HIGHLAND PARK, Ill. — A parental advocacy group held a rally Tuesday where they pleaded for improved security at Highland Park High School, ahead of a board meeting for the local school district.

The rally — led by Parents for Securing Our Schools, or Parents SOS — started at 5 p.m., two hours before a board meeting for Township High School District 113.

At two previous board meetings for District 113 on April 11 and April 25, parents from the Highland Park community repeatedly asked school board members about installing metal detectors and hiring additional armed security after an April 4 lockdown where police said a student was able to bring a gun into Highland Park High school.

“If you really think about it, we have to be successful 100% of the time to prevent a mass shooting. A mass shooter just has to be successful once,” said Enrique Perez, from Parents SOS. “That kid was not successful this time because the intervention worked, but what if it hadn’t? When it comes to the safety of our kids, we need an all-of-the-above approach.”

Perez and Suzi Wahl, another parent who is a part of Parents SOS, both had children inside the school on the day of the April 4 and said District 113 board members, as well as the Highland Park High School administration, owe parents answers.

“Once a weapon is in a school, it’s too late,” Wahl said. “This was nine months to the day after July 4th. Was July 4th not enough carnage?”

According to members of Parents SOS, they have contacted companies regarding metal detector installation costs, and even with hiring staff to man the machines, they said they feel District 113’s $6 million surplus could cover the price to make it happen.

Alternatively, District 113 does have armed school resource officers at each of its two high schools, and during the April meetings, board members pushed back against installing metal detectors, citing previous research they are an ineffective security measure and noting that comparable school districts like Evanston, Glenbrook and New Trier also do not have them.

Administrators with the district also said they sent out a survey to parents in partnership with a security consultant to gauge the depth of the community’s concerns.

“The reason that the survey was conducted through an independent third-party, was to make sure one, that it was representative of the sample, and two to make sure that each person taking the survey had a unique link,” said Karen Warner, director of communications for District 113.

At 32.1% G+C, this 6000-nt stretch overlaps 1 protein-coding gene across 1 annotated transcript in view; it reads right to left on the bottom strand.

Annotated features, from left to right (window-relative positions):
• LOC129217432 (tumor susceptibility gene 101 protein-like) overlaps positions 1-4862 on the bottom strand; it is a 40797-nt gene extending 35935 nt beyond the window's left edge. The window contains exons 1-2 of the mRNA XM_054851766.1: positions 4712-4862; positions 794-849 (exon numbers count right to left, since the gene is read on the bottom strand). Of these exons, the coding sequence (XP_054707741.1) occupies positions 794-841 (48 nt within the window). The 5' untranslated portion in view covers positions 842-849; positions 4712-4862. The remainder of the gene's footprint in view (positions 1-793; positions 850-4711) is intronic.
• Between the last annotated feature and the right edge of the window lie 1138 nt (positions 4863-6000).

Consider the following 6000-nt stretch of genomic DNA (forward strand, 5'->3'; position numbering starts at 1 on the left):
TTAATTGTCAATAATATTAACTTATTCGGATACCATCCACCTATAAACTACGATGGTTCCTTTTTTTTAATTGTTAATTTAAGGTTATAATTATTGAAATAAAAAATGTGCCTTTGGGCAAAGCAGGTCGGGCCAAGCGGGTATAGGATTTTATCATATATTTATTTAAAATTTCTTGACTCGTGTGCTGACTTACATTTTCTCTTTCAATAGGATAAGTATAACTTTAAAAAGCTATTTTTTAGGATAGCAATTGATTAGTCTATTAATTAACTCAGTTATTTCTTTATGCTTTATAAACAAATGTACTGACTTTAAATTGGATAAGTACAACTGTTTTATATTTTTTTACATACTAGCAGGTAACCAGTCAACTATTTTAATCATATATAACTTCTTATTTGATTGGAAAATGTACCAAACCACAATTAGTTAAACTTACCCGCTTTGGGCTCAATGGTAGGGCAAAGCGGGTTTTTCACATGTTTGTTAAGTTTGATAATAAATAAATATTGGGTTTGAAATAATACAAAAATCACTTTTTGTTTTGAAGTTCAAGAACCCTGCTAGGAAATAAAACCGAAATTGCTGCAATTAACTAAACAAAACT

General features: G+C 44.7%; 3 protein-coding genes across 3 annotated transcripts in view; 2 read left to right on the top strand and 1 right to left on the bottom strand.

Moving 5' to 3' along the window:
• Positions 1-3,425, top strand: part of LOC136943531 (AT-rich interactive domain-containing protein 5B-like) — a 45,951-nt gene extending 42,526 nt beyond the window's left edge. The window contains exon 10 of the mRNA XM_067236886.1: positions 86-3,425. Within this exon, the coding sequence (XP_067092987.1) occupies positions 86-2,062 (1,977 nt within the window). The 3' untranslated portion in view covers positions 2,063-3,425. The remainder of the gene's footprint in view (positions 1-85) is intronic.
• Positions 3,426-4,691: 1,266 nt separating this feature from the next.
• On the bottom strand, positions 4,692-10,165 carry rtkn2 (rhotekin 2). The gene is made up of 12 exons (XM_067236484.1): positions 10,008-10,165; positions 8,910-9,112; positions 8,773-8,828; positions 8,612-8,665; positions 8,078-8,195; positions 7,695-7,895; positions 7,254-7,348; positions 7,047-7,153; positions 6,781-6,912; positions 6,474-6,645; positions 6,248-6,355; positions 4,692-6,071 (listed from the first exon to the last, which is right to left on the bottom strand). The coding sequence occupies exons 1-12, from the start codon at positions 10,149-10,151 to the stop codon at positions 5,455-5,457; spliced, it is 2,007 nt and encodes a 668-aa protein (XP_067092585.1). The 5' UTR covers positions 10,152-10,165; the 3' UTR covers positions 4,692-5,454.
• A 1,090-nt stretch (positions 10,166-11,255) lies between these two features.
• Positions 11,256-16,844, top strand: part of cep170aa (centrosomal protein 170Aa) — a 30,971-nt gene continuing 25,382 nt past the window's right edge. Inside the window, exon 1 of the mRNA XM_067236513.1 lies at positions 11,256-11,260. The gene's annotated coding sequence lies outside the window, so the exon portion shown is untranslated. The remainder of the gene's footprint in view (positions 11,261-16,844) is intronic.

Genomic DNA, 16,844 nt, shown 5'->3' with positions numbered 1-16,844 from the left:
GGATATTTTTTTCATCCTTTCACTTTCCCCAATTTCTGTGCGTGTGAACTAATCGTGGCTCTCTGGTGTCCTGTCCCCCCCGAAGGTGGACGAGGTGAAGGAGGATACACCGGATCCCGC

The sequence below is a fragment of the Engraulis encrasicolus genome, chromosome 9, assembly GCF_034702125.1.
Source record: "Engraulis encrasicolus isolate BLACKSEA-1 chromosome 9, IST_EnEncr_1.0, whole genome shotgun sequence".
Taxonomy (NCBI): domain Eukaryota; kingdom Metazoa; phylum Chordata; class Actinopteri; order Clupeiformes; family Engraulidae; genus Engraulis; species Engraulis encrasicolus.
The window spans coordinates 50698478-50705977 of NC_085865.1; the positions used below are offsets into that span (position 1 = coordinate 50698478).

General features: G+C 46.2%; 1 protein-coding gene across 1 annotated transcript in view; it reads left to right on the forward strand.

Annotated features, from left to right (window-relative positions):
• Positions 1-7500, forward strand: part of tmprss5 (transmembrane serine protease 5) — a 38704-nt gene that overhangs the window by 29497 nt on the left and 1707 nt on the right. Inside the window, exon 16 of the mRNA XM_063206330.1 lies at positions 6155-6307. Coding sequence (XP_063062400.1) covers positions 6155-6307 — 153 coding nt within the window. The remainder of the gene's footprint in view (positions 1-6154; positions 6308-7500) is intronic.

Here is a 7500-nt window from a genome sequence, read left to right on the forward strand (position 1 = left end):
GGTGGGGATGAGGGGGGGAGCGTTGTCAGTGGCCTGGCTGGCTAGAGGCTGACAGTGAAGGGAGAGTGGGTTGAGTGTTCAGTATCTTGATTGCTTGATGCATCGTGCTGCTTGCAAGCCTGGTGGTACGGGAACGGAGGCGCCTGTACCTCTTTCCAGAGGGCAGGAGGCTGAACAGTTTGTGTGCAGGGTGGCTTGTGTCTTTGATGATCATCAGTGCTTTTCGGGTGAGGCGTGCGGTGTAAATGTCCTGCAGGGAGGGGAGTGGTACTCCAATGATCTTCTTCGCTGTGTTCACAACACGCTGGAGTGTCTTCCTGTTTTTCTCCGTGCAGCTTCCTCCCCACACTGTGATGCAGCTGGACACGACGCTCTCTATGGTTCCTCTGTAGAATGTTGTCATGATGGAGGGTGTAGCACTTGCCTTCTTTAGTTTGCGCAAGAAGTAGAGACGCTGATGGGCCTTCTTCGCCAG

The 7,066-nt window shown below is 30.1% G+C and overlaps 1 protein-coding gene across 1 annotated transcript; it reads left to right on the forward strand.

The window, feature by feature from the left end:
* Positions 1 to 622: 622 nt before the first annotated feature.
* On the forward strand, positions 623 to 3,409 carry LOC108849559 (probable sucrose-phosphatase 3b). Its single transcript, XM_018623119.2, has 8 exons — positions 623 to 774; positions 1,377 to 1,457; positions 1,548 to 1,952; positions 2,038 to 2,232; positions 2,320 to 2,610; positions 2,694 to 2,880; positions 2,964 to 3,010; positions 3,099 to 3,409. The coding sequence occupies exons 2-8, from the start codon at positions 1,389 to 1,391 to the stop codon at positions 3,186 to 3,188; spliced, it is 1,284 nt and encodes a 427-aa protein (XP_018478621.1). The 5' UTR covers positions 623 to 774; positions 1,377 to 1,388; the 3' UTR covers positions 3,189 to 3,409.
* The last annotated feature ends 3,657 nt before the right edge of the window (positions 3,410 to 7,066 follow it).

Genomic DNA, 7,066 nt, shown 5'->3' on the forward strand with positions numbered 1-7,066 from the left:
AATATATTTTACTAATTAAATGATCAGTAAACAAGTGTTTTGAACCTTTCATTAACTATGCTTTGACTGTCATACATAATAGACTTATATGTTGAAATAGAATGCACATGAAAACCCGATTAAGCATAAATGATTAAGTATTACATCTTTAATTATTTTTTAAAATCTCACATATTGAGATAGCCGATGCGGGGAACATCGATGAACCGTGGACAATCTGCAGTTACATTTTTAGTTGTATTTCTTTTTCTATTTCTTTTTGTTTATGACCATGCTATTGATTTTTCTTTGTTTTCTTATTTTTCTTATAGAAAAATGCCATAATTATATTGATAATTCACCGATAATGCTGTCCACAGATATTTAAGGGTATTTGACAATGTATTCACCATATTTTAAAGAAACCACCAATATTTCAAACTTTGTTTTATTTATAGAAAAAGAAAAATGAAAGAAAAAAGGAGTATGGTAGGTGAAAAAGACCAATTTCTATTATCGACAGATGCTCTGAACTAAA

Warner said the unique link insured the survey was a one time deal and everyone who took it could remain anonymous.

As for the survey itself, Warner said its goal was “to get a feeling of what they think about security, weapons, detection, systems, metal detectors, if they were implemented, how they feel that would impact the atmosphere of the school.”

A portion of Tuesday’s board meeting was dedicated to school security, where a presentation was given to review the methodology and findings of the survey.

Jim Hobart, the principal researcher from the polling firm that administered the survey, said 1,286 respondents submitted answers – an “incredibly high response rate,” according to Hobart, while some parents said they had issues receiving the survey and believe the money used on conducting it would have been better off going toward metal detector installation.

Hobart said the results favored opposition for metal detectors in favor of a different type of security technology.

“What we see is much higher support for weapons detection systems,” Hobart said during the presentation.

According to Hobart, those systems use technology that is faster than the tech used in conventional metal detectors and wouldn’t require people to remove belts or empty their pockets.

“The cost in implementing either metal detectors or weapon detection systems in the units themselves, really it’s [on] the staff that properly oversee their operation,” Warner said.

Moving forward, the school board for District 113 said it will consider all available security options and nothing is off the table.

The full presentation on the survey and its results can be read below: